Not being either a Stephen King or a Horror fan I haven't read many of his books. However having started watching the series (I love the satelite sometimes - it's on SciFi) I had this intense urge to find out how the series compared with the book. There are definite links, those links made by a fan when he's using a book as a starting block and running from there. I would suspect that the differences should start to make themselves more evident in the next couple of episodes. The first episode was very derivative - even down to the murderer and other events. (Deirdre trying hard not to do spoilers on either)It is an interesting read, even if the stress on John Smith is unremitting.
  • (5/5)
    This is one of Stephen King's better books.If you were transmitted back in time to 1910, would you kill Adolf Hitler? That's the premise this book works off of. Fascinating novel.
  • (5/5)
    I imagine I must have identified with the main character, as this book really got to me (it's had remarkably little effect on people I've recommended it to, mind). It's a reasonably simple plot: a man wakes from a long-term coma to find he has mental powers, but Stephen King's masterful writing ability puts it way above the average tale. I believed every minute of it, and was literally shaking at the conclusion.
  • (3/5)
    There is a lot of heartache and misery in this book. But pretty decent.
  • (4/5)
    This was my favourite King book for a long time until I decided to re-read it and couldn't get into it again. Loved in my 20's but one of those great memories that it is perhaps better not to go back to
  • (5/5)
    One of King's best. Creepy, compelling and even tragic.
  • (5/5)
    This is the King book I always recommend to newcomers to King. Great plot, well-done characterization, light on the blood and gore -- this is not what they will be expecting.
  • (4/5)
    That's a sad story! Almost all the book there are just bad moments for John Smith (main character). The Dead Zone tell us the issues that a person with supernatural powers to "see" the future can face in a skeptic society. It also puts a difficult question: If you had paranormal vision and had a chance to stop something very bad to happen, would you stop it even if no one would belive and you would be in jail or dead?The Dead Zone is not the kind of book I really love, firstly because is not a horror story and secondly because I think it could be shorter, or maybe King should emphasize more about the main trama, which I found shallow.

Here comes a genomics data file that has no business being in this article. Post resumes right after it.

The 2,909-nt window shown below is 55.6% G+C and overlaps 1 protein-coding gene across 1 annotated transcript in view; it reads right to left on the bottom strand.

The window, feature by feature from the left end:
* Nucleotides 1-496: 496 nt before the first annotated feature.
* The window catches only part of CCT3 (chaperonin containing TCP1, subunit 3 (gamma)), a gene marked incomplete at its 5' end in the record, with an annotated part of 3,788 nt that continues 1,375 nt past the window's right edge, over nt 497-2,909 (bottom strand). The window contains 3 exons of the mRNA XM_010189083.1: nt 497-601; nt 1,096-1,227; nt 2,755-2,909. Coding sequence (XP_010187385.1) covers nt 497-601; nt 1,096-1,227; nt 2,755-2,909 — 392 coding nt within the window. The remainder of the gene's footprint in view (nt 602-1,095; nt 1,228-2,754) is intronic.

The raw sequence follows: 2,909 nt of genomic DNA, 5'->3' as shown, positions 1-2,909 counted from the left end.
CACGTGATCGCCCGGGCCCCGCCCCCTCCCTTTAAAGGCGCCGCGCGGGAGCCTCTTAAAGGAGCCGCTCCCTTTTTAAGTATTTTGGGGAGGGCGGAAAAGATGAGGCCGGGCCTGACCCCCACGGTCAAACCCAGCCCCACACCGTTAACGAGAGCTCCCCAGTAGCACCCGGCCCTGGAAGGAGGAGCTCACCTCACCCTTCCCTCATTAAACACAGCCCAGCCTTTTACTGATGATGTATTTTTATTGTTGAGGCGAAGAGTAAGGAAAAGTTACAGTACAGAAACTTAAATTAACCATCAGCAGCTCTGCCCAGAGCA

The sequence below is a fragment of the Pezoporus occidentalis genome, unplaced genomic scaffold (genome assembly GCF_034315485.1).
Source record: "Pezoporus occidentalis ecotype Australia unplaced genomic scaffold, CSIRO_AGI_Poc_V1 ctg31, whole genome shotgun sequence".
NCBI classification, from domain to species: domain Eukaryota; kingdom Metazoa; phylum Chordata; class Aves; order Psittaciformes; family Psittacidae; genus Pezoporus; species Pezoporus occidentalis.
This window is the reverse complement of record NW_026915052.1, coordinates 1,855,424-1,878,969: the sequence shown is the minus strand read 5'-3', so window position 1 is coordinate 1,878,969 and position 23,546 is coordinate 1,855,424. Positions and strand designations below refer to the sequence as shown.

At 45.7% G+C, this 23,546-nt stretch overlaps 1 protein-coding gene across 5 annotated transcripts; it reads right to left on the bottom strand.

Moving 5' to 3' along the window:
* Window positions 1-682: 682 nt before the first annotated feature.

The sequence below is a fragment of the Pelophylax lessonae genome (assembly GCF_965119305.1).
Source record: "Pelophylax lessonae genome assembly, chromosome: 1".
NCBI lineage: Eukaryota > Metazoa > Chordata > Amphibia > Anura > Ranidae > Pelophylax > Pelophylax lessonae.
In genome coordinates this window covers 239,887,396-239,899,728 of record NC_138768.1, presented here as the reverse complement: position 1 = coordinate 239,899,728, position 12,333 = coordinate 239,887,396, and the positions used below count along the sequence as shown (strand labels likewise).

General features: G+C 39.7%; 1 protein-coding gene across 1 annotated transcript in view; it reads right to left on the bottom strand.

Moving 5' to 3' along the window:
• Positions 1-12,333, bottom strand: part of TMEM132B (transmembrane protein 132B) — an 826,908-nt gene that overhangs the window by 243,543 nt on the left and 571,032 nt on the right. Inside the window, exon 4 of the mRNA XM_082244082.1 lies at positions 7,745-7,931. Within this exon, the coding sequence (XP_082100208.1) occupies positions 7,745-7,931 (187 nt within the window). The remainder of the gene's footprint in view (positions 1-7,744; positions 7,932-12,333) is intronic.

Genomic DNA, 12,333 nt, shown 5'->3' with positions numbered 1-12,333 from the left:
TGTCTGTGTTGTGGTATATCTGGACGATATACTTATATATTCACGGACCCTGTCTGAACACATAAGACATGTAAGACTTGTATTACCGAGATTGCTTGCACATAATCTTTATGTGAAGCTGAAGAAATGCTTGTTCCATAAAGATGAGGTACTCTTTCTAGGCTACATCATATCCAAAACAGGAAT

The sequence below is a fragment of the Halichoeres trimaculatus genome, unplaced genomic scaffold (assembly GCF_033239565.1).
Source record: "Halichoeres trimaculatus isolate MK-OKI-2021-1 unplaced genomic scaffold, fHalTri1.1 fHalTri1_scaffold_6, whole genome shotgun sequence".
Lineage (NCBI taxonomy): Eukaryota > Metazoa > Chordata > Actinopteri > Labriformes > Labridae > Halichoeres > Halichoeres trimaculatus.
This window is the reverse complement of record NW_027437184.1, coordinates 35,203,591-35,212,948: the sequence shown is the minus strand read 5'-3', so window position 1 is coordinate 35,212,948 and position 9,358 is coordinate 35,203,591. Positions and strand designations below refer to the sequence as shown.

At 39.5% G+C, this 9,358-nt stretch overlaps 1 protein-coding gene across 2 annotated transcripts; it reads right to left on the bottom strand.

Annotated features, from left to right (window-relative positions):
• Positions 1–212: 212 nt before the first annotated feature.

• (4/5)
    Classic King. An amazing read.
  • (5/5)
    Reason for Reading: I am re/reading Stephen King's books in chronological publishing order. This was my next book. I have also gotten into the habit of starting my year off with a Stephen King novel.I was really looking forward to this one. I have fond memories of really enjoying the book. I have only read it once before which was this exact paperback copy and I would have been 12 at the time. I don't really remember the story from the book, though, as I have flashes of scenes from the movie with Christopher Walken in my head, some which actually don't even happen in the book. And I was a fan of the TV series which was loosely based on the same premise as the book. So it was great to re-read the original and get the real story firmly planted in my head again.Excluding the Bachman books, up to this date "The Dead Zone" was King's first non-horror story. This is a story about a psychic and involves him solving a serial killer case and later on facing a prediction that he must decide whether he should take care of the problem before it happens and contemplates that age old hypothetical question, "If you could go back to 1932, knowing what you now know, would you murder Adolph Hitler?" The book carries a rather small cast, comparitively for a King book and we get to know Johnny, the main character, very well. He is very likable and someone we can relate to throughout the book. This book kept me up late at night as I just didn't want to put it down and had virtually forgotten how the book ended though it wasn't hard to predict. King uses very little stream of consiousness in this book; it is a plot driven novel with great character insight and a fast read. I loved it even more than I expected to! Great early King!While re-reading these books, I also like to look for the connections to previous books and found three while reading. A girl actually mentions the book "Carrie", there is a street named Flagg (a nod to Randall Flagg from The Stand) and the town of Jerusalem's Lot is mentioned. (otherwise known as 'Salem's Lot). If you are not really into horror books but would like to sample Stephen King, this is an excellent book for your first read and fans can't miss out on this classic old-school King novel.
  • (3/5)
    This wasn't a bad book, but it wasn't a great book either. The ending was weak and seemed rushed compared to the rest of the story. Almost like King was told to cut the length so he just chopped the ending drastically while leaving the rest of the story intact. This gave the story an unbalanced feel. His characters, like always, are the strongest aspect of the story.
  • (5/5)
    A suspenseful, tragic, masterfully written tale. So far it's my favorite of King's books.
  • (5/5)
    I've read quite a few of King's books, and this has to be one of his best. The story is tightly woven (the way I like my books) unlike some of King's others, where one is left wanting more of a resolution or explanation. King dips into the unexplored recesses of the mind over and over again, but he does it here flawlessly.